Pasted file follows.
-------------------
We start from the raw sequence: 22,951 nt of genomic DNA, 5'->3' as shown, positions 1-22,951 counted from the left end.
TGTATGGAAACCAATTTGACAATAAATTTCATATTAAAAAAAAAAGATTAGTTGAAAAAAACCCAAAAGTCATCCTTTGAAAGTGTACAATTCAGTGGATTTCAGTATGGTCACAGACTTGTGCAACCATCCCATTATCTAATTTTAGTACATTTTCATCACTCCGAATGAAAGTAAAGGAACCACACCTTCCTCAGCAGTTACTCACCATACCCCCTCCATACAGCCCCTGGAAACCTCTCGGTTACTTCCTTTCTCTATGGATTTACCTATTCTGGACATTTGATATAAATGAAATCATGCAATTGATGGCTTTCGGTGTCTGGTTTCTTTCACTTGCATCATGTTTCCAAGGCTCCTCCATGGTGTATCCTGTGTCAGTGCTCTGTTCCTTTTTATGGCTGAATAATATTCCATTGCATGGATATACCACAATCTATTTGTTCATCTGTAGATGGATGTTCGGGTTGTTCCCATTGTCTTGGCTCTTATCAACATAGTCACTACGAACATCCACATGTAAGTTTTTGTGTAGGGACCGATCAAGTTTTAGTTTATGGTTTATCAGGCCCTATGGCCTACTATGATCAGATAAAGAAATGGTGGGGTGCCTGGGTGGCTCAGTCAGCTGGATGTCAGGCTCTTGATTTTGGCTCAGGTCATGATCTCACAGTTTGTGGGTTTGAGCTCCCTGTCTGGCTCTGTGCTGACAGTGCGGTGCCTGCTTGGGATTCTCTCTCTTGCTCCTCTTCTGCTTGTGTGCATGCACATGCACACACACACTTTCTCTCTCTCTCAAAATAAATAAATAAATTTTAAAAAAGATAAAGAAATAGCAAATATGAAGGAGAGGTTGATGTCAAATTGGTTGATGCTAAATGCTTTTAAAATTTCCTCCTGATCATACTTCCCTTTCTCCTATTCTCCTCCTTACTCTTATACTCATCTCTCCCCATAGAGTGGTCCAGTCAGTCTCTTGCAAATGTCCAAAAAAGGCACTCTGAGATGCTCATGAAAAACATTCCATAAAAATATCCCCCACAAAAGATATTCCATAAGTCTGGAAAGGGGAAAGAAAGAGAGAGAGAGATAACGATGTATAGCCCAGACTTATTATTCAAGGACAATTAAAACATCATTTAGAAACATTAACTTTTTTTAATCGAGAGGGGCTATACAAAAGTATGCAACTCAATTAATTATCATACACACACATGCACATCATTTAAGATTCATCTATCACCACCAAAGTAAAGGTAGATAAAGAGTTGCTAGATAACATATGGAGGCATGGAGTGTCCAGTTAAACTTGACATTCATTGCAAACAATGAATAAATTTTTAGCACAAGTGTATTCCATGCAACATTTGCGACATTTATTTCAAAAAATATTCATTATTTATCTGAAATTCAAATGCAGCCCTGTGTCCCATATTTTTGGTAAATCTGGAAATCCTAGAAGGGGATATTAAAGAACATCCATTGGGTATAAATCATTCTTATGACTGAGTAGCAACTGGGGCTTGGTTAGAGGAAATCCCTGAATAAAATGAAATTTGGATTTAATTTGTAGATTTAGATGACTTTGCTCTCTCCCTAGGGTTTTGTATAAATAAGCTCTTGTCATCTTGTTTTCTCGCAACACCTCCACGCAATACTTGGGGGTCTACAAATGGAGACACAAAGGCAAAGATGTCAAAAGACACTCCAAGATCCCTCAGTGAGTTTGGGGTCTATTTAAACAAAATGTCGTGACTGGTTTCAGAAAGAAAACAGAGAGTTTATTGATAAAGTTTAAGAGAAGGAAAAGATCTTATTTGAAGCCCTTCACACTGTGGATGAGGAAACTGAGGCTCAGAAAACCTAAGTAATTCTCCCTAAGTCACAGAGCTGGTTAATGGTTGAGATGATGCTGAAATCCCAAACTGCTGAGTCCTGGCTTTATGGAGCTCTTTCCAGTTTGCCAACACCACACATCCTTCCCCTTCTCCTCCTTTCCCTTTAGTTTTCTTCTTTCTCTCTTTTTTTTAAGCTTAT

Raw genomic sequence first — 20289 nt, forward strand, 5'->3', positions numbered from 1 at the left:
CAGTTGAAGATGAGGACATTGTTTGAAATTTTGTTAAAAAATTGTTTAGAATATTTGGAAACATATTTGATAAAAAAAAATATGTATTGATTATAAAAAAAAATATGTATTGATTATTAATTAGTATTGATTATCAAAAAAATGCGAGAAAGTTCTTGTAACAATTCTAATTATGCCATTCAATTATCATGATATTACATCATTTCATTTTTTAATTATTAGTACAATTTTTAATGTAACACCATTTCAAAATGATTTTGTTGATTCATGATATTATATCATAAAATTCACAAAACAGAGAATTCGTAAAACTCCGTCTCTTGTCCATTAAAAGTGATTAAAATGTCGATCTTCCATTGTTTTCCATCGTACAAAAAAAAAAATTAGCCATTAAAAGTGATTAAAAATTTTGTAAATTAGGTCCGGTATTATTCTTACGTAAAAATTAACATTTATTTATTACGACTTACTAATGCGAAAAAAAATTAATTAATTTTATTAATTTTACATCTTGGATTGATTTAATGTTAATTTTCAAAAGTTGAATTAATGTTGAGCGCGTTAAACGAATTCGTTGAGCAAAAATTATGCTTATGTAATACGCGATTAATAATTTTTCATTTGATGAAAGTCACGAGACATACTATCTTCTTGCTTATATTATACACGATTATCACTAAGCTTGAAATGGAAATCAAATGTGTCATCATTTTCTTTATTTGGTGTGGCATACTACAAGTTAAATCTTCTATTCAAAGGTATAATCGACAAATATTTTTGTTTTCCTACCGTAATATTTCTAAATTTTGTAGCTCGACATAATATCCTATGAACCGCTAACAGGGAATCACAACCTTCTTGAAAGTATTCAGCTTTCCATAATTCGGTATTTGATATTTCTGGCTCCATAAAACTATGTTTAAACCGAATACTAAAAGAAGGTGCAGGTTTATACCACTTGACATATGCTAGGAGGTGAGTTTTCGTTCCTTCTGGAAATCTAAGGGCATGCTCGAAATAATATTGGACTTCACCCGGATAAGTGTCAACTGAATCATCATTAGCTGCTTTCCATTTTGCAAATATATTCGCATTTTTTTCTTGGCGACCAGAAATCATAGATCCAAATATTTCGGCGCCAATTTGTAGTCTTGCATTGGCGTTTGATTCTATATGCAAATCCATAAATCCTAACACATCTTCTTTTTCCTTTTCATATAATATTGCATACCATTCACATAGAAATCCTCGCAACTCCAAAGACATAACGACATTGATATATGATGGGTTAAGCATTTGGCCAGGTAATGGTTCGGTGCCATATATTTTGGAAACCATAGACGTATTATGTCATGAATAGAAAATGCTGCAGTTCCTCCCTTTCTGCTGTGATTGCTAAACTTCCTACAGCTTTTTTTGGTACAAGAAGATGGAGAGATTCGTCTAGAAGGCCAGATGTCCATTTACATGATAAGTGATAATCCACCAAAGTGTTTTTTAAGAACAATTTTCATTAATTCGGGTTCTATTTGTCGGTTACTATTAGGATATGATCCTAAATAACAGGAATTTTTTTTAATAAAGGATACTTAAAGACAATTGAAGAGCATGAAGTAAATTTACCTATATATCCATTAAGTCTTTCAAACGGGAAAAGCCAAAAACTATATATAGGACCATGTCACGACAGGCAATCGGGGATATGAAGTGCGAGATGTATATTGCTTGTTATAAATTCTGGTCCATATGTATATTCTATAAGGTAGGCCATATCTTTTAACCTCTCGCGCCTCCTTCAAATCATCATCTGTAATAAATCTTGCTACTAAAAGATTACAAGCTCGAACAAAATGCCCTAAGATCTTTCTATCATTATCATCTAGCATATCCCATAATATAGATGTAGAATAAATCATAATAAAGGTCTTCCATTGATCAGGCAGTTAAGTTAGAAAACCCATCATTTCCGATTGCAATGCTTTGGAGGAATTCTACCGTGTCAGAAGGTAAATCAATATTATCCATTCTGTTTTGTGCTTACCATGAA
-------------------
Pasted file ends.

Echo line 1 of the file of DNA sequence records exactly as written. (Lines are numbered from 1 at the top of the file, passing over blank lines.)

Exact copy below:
We start from the raw sequence: 22,951 nt of genomic DNA, 5'->3' as shown, positions 1-22,951 counted from the left end.